The hubz and I have gone around Albany and Troy searching out the ethnic food markets that have those special ingredients that Chopper just doesn’t or if they do, they are CRAZY EXPENSIVE. Highlights of the trip: DNIPRO – eastern european foods, deli items, and frozen foods, The Asian Supermarket- you really can’t miss this one, India Bazaar- fresh fruits and veggies (many of which you have never seen before) and a super friendly owner. There’s also a small Mexican market on central that is just behind a bus stop that is adorable and has very nice owners. SERIOUSLY- GO THERE FIRST. If you need spices or special ingredients or some slightly odd additive it is probably available at one of these markets. They rule. Go there. Don’t be scared, they don’t bite.

For Chicken Curry I went to India Bazaar on Central and got all of the ingredients I didn’t have for less than $15 (qt of yogurt- $2.99 8oz bag curry powder- $1.49) WHAAAT? And the yogurt was made in NY state. For realsies.
This recipe I had to tweak because I had a ton of chicken to cook but here is the rough recipe for a normal dinner size:

Ingredients

  • 3 tablespoons olive oil
  • 1 small onion, chopped
  • 2 cloves garlic, minced–I added more like 5
  • 3 tablespoons curry powder
  • 1 teaspoon ground cinnamon
  • 1 teaspoon paprika
  • 1 bay leaf
  • 1/2 teaspoon grated fresh ginger root-
  • 1/2 teaspoon white sugar- LEAVE IT OUT- no carbs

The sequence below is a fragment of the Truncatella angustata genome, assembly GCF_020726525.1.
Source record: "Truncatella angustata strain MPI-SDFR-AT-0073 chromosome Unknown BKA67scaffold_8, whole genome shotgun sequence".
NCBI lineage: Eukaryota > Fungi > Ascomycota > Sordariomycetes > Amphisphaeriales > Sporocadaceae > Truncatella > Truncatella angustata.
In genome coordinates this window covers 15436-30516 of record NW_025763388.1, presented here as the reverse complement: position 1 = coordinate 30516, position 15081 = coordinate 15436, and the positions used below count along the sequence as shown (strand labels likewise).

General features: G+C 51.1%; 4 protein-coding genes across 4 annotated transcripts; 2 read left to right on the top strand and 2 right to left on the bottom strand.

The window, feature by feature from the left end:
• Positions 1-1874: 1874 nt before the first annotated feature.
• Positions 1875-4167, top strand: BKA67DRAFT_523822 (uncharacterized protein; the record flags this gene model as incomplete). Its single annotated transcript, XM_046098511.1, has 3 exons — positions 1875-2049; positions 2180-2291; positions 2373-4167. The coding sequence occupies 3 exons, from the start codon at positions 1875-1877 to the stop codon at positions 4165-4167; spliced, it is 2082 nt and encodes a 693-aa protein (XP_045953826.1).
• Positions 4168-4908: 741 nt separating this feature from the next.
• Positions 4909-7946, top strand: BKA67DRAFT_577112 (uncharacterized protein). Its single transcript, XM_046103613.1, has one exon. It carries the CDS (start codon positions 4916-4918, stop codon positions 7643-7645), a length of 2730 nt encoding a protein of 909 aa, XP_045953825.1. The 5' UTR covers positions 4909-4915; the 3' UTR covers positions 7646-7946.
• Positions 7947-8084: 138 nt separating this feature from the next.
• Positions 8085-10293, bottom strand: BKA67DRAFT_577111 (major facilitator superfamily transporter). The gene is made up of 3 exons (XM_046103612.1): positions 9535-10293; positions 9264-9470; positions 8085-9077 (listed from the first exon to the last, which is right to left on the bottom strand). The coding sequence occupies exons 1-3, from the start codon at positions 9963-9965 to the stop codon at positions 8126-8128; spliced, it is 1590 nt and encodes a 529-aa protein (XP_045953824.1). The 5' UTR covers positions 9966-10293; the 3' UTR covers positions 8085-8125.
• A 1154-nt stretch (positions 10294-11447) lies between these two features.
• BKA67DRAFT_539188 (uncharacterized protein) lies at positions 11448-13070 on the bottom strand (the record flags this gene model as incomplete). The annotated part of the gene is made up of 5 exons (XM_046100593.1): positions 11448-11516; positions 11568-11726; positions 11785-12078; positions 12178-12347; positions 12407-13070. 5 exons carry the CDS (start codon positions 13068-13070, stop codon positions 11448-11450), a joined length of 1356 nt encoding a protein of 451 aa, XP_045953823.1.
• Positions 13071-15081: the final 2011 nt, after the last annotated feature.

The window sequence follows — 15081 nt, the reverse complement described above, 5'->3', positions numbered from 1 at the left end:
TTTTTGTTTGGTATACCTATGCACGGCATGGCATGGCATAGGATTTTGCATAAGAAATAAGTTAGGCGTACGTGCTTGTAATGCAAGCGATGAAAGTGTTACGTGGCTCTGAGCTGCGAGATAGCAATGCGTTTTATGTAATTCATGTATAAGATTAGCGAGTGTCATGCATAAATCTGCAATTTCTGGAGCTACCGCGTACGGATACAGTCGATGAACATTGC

• salt to taste
  • 2 skinless, boneless chicken breast halves – cut into bite-size pieces
  • 1 tablespoon tomato paste
  • 1 cup plain yogurt
  • 3/4 cup coconut milk
  • 1/2 lemon, juiced
  • 1/2 teaspoon cayenne pepper
    1. Heat olive oil in a skillet over medium heat. Saute onion until lightly browned. Stir in garlic, curry powder, cinnamon, paprika, bay leaf, ginger, sugar and salt. Continue stirring for 2 minutes. Add chicken pieces, tomato paste, yogurt, and coconut milk. Bring to a boil, reduce heat, and simmer for 20 to 25 minutes.
    2. Remove bay leaf, and stir in lemon juice (and Zest) and cayenne pepper. Simmer 5 more minutes.

I also made Raita with 1c yogurt, 1/2 c seeded chopped cucumber, cumin, ground black pepper, salt, and some cayenne.
Serve with a dollop of Raita on top, and rice OR riced cauliflower for carb-o-phobes. Here’s how mine came out:

NOM

Now, I know there are multiple recipes for chicken curry out there, and this is probably a red-headed step kid American version of curry, but it was good, and it was spicy, and I loved it. Hope you try one of those recipes too!

– Stine